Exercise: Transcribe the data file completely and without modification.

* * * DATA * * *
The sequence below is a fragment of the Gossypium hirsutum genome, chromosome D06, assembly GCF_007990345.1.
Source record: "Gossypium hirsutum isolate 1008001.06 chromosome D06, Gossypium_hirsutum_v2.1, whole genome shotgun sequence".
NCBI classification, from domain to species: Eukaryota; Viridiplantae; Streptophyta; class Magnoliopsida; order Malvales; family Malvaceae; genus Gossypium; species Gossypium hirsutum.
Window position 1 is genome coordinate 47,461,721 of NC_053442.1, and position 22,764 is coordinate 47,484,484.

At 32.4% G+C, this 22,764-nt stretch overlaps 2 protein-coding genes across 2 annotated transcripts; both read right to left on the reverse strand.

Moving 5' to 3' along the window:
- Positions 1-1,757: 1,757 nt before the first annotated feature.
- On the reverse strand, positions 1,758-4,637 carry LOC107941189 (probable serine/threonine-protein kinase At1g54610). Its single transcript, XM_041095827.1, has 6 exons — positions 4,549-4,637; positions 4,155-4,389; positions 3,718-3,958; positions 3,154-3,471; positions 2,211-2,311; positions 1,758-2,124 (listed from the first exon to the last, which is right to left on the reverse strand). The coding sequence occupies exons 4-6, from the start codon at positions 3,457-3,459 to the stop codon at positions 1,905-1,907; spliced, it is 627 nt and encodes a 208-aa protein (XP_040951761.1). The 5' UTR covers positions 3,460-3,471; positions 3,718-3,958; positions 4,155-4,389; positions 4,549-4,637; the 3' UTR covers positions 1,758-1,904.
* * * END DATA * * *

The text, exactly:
The sequence below is a fragment of the Gossypium hirsutum genome, chromosome D06, assembly GCF_007990345.1.
Source record: "Gossypium hirsutum isolate 1008001.06 chromosome D06, Gossypium_hirsutum_v2.1, whole genome shotgun sequence".
NCBI classification, from domain to species: Eukaryota; Viridiplantae; Streptophyta; class Magnoliopsida; order Malvales; family Malvaceae; genus Gossypium; species Gossypium hirsutum.
Window position 1 is genome coordinate 47,461,721 of NC_053442.1, and position 22,764 is coordinate 47,484,484.

At 32.4% G+C, this 22,764-nt stretch overlaps 2 protein-coding genes across 2 annotated transcripts; both read right to left on the reverse strand.

Moving 5' to 3' along the window:
- Positions 1-1,757: 1,757 nt before the first annotated feature.
- On the reverse strand, positions 1,758-4,637 carry LOC107941189 (probable serine/threonine-protein kinase At1g54610). Its single transcript, XM_041095827.1, has 6 exons — positions 4,549-4,637; positions 4,155-4,389; positions 3,718-3,958; positions 3,154-3,471; positions 2,211-2,311; positions 1,758-2,124 (listed from the first exon to the last, which is right to left on the reverse strand). The coding sequence occupies exons 4-6, from the start codon at positions 3,457-3,459 to the stop codon at positions 1,905-1,907; spliced, it is 627 nt and encodes a 208-aa protein (XP_040951761.1). The 5' UTR covers positions 3,460-3,471; positions 3,718-3,958; positions 4,155-4,389; positions 4,549-4,637; the 3' UTR covers positions 1,758-1,904.